[podcast]https://www.completeyourdissertation.com/blog/wp-content/uploads/dissertationinsanity1.mp3[/podcast]

You have probably heard that insanity defined is the process of doing the same thing over and over again but expecting a different result. Dissertation insanity is very similar, but it focuses on how people with normally good time management and coping skills seem at a loss when it comes to the dissertation.

There are so many people who take on the dissertation process as if it’s a chance for them to overcome all their limitations (real or imagined) and they want to use this process to rid themselves of all their “bad habits”- just to prove, once and for all, that they have “what it takes” to become a Ph.D.

In reaction to this, then, they set unrealistic goals, cycle rapidly through over-working and extreme avoidance, and, generally, feel like they are constantly anxious and worried. The dissertation process becomes dramatic and full of upheaval.

It needn’t be this way. The dissertation is, simply, a research project. It is your opportunity to research and report on items of interest. It is not, and should not become, a chance for you to “prove” anything about your fitness to be a scholar, academic, or even to graduate in the first place. Stated another way: you have a certain working style and pattern which has brought you this far. The dissertation project is not the time to try and rid yourself of all your bad habits in one fell swoop. Instead, it is a time to use what’s worked so far, and to apply your good work habits steadily and consistently.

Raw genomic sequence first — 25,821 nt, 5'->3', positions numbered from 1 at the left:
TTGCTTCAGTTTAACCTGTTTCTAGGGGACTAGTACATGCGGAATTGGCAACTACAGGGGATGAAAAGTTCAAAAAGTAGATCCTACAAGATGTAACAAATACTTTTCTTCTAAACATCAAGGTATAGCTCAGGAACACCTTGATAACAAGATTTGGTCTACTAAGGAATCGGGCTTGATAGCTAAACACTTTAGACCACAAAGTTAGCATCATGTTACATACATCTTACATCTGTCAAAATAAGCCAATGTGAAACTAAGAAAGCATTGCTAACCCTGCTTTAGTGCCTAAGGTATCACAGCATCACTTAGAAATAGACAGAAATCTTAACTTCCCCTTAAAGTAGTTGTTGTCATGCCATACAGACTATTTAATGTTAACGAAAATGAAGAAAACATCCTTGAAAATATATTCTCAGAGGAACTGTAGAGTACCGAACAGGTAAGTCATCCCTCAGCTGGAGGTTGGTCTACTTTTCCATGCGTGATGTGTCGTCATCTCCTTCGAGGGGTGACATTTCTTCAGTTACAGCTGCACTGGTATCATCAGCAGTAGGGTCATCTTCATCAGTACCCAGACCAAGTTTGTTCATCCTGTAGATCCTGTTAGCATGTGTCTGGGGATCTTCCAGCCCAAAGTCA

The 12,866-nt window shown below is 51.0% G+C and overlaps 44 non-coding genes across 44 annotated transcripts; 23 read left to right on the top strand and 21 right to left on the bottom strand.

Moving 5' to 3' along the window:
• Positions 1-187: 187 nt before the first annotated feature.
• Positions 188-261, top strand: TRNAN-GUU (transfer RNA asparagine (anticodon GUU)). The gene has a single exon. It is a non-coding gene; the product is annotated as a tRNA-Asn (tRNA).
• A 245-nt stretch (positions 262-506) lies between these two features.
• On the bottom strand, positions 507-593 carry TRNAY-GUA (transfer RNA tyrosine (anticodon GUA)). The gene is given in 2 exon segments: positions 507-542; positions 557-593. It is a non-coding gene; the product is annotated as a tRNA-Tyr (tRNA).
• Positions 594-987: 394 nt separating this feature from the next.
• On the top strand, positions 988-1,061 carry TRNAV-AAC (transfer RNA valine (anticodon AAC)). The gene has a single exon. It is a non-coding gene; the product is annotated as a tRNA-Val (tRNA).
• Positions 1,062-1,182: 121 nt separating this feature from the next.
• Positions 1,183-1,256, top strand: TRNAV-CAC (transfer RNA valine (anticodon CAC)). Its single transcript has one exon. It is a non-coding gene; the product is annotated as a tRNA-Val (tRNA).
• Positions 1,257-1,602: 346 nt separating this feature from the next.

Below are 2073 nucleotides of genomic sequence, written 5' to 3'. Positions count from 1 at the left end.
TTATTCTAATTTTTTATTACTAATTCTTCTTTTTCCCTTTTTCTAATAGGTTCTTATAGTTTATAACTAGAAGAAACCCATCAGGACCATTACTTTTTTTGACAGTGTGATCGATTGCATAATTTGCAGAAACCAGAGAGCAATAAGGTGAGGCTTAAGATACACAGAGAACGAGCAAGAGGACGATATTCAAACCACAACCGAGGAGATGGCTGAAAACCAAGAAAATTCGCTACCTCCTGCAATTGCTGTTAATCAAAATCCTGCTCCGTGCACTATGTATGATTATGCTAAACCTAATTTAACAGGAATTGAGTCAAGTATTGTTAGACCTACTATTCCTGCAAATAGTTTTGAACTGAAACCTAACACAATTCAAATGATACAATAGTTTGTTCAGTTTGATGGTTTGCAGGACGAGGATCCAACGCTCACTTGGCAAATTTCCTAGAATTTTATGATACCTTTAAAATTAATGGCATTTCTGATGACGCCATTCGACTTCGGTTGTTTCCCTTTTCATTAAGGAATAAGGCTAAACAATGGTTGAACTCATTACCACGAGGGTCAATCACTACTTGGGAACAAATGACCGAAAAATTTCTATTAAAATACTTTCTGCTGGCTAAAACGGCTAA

Just like any other goal, the dissertation is finished by a clarity of purpose, the consistent application of energy, and of being resilient to the normal ebbs and flows in the process. Just like you wouldn’t expect to go to the gym once and be fit for life, you can’t expect to work on the dissertation just every now and then and have that be enough.

If your dissertation process too closely resembles insanity, it’s time to stop the madness and do something different. If you’re too close to the ideas and have gotten lost in them, talk about your project with your advisor and colleagues. Get some perspective. If you’ve been avoiding the dissertation, hoping it would write itself, it’s time to get real and start working. If you’ve been avoiding the dissertation with excuses of “I’m too busy, there’s no time”- it’s time to clarify your priorities. If finishing the dissertation is important to you, take this goal seriously, as you would any other- and then plan, focus, and finish.